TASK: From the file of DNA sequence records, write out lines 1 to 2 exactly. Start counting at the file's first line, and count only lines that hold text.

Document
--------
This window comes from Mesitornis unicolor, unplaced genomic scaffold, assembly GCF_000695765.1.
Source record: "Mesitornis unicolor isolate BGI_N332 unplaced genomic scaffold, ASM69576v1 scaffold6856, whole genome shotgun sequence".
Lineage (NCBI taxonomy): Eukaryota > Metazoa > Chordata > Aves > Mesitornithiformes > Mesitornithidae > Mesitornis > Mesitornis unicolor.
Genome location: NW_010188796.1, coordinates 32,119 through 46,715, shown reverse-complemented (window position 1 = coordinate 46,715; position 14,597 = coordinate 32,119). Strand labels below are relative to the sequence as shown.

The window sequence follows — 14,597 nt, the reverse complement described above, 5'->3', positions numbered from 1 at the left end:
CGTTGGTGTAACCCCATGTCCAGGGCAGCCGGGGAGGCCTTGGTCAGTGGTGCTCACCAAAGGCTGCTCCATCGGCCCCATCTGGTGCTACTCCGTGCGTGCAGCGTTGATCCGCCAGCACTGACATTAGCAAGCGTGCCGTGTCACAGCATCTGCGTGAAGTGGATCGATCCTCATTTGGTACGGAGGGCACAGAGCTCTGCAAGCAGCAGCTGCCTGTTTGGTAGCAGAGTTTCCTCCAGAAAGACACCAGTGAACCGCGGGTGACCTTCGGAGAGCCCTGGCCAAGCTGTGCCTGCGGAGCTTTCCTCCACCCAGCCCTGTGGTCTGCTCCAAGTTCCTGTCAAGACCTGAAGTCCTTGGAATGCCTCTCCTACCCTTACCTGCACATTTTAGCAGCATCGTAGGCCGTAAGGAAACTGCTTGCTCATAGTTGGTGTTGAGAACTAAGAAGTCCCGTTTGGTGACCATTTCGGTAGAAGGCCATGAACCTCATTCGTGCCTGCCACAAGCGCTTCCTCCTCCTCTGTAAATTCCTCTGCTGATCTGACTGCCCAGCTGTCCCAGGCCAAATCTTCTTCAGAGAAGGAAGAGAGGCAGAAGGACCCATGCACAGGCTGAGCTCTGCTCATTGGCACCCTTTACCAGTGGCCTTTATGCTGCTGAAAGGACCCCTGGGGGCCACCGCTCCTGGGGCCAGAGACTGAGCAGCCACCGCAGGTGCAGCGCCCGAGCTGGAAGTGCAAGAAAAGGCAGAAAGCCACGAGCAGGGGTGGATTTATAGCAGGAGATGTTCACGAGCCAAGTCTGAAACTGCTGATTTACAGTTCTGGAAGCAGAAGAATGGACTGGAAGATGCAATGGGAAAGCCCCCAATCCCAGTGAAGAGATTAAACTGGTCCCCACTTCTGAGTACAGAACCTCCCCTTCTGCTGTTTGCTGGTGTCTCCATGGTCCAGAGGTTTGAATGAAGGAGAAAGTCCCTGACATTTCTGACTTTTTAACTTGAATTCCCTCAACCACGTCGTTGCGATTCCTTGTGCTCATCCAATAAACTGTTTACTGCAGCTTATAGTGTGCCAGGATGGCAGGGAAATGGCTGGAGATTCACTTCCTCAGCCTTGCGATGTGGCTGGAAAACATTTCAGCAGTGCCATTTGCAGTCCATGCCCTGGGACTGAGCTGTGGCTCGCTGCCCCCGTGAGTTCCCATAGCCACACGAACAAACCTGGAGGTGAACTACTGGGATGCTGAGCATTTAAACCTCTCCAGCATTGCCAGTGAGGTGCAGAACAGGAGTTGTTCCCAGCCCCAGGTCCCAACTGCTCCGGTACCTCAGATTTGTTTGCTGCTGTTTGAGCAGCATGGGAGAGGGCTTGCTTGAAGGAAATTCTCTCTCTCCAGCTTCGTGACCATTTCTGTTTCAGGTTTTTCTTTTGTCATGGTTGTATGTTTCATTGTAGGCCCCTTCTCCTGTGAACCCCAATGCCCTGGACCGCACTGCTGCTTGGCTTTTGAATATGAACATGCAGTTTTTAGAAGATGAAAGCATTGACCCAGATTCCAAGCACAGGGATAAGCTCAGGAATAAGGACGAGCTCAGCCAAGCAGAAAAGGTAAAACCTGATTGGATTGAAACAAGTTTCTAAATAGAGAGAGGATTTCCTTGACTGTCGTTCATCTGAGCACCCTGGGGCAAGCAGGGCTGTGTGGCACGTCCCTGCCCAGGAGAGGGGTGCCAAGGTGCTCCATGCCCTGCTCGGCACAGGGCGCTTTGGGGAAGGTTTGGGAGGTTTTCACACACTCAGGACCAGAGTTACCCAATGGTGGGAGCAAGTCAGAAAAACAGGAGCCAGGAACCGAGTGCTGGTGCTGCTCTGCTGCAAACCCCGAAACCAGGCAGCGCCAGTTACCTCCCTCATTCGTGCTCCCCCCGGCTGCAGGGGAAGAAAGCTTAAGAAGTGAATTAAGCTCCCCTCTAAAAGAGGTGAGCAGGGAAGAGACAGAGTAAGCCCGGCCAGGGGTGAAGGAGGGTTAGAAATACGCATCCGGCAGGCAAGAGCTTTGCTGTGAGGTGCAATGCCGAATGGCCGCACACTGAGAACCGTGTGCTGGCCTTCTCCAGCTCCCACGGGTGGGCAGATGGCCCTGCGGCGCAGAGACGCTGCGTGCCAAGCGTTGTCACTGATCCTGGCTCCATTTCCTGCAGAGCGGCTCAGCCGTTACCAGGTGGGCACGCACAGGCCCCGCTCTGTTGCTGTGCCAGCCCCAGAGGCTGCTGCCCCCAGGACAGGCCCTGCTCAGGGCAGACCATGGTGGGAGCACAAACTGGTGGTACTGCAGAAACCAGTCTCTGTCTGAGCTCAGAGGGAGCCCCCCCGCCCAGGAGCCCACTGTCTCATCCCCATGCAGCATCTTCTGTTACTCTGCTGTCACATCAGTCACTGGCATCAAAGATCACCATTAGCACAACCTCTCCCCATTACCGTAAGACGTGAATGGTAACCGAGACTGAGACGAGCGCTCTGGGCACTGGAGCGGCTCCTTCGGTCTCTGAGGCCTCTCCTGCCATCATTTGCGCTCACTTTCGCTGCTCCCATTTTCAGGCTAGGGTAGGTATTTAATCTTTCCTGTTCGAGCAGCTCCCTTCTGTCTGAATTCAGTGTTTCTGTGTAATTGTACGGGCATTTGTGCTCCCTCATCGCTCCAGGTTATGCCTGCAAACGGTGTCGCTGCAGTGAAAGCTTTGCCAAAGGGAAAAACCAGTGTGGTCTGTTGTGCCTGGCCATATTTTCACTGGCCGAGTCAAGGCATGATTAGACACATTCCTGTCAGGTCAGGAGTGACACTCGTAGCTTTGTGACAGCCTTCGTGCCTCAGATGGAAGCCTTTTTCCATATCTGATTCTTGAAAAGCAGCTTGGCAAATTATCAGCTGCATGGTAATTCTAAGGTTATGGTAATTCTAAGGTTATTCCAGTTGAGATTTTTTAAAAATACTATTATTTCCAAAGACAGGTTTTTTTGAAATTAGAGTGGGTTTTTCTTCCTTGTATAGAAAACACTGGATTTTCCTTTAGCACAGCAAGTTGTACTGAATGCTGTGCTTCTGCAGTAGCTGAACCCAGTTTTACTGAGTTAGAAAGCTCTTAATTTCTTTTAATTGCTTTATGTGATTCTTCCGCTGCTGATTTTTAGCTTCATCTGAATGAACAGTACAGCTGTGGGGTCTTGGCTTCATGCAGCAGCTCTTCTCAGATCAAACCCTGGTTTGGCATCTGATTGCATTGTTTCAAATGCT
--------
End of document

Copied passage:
This window comes from Mesitornis unicolor, unplaced genomic scaffold, assembly GCF_000695765.1.
Source record: "Mesitornis unicolor isolate BGI_N332 unplaced genomic scaffold, ASM69576v1 scaffold6856, whole genome shotgun sequence".